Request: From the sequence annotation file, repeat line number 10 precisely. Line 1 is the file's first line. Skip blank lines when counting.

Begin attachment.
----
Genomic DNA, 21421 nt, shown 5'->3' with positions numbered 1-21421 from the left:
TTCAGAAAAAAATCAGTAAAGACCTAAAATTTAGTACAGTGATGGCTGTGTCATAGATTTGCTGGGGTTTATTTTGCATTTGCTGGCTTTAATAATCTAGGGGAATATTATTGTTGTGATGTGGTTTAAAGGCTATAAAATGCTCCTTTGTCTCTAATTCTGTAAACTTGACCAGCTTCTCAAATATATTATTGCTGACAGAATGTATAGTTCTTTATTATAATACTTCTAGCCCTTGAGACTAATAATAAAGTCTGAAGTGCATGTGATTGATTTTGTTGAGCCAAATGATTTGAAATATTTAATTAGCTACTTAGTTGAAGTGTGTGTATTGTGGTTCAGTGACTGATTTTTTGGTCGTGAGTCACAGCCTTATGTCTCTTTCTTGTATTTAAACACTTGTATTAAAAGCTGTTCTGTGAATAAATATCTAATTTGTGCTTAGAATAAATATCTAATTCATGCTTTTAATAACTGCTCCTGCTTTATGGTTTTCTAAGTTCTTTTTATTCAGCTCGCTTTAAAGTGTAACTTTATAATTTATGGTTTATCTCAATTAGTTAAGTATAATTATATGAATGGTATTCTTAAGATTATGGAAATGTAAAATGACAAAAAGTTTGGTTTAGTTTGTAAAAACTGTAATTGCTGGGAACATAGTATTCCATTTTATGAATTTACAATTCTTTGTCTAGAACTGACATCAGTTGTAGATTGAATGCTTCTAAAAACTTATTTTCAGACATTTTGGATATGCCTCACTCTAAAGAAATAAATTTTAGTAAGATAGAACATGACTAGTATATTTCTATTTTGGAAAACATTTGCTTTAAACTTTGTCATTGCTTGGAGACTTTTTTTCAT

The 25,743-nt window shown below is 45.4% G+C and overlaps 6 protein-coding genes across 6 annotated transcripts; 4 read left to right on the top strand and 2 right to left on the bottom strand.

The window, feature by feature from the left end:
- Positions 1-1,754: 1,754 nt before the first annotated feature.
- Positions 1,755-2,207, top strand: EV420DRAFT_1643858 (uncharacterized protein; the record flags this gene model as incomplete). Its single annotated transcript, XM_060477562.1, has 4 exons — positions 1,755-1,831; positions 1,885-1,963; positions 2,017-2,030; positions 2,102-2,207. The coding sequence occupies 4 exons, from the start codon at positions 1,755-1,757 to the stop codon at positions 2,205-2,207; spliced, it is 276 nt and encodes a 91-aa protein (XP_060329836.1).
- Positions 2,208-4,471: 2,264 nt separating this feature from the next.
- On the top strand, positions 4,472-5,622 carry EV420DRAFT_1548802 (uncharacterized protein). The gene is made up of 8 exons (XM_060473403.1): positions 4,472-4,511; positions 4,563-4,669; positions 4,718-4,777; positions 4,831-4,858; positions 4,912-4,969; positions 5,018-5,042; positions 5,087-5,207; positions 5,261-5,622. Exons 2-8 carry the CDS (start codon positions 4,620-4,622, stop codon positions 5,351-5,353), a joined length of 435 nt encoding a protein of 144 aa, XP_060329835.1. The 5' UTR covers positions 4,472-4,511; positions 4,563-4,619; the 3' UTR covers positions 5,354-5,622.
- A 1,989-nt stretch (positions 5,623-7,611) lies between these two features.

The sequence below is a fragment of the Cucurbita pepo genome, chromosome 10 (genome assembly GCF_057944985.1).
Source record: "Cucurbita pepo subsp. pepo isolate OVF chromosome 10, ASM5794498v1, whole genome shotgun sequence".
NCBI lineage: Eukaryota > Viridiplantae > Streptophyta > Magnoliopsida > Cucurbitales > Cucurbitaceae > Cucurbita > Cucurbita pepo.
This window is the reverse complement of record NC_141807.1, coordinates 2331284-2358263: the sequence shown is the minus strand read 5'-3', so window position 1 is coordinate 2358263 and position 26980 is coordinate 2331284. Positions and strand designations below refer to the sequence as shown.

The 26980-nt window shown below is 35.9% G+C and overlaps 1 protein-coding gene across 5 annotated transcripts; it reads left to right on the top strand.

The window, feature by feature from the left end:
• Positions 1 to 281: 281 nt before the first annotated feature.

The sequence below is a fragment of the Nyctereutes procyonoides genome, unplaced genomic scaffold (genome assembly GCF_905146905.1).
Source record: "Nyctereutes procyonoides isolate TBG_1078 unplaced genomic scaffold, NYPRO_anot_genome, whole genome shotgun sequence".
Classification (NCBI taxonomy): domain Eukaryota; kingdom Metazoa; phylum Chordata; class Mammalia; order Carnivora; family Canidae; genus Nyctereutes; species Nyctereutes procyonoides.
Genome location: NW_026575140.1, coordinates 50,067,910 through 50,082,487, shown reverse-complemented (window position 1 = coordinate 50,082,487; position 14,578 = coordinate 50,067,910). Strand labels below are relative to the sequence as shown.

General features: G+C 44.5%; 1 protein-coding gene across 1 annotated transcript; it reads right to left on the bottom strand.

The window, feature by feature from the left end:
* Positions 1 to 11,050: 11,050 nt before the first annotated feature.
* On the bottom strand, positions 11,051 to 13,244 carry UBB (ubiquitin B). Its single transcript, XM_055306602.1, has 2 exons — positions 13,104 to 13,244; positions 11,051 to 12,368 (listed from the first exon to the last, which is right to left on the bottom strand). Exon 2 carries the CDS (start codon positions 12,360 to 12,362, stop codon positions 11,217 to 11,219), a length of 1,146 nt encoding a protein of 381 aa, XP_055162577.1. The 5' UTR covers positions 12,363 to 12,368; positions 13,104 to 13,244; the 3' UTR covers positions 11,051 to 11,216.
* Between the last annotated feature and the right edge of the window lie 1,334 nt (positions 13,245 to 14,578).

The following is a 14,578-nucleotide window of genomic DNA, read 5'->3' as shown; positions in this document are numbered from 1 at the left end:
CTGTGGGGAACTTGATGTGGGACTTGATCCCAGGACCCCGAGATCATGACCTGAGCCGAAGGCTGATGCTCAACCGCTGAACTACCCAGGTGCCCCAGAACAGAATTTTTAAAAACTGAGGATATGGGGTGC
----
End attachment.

The sequence below is a fragment of the Cucurbita pepo genome, chromosome 10 (genome assembly GCF_057944985.1).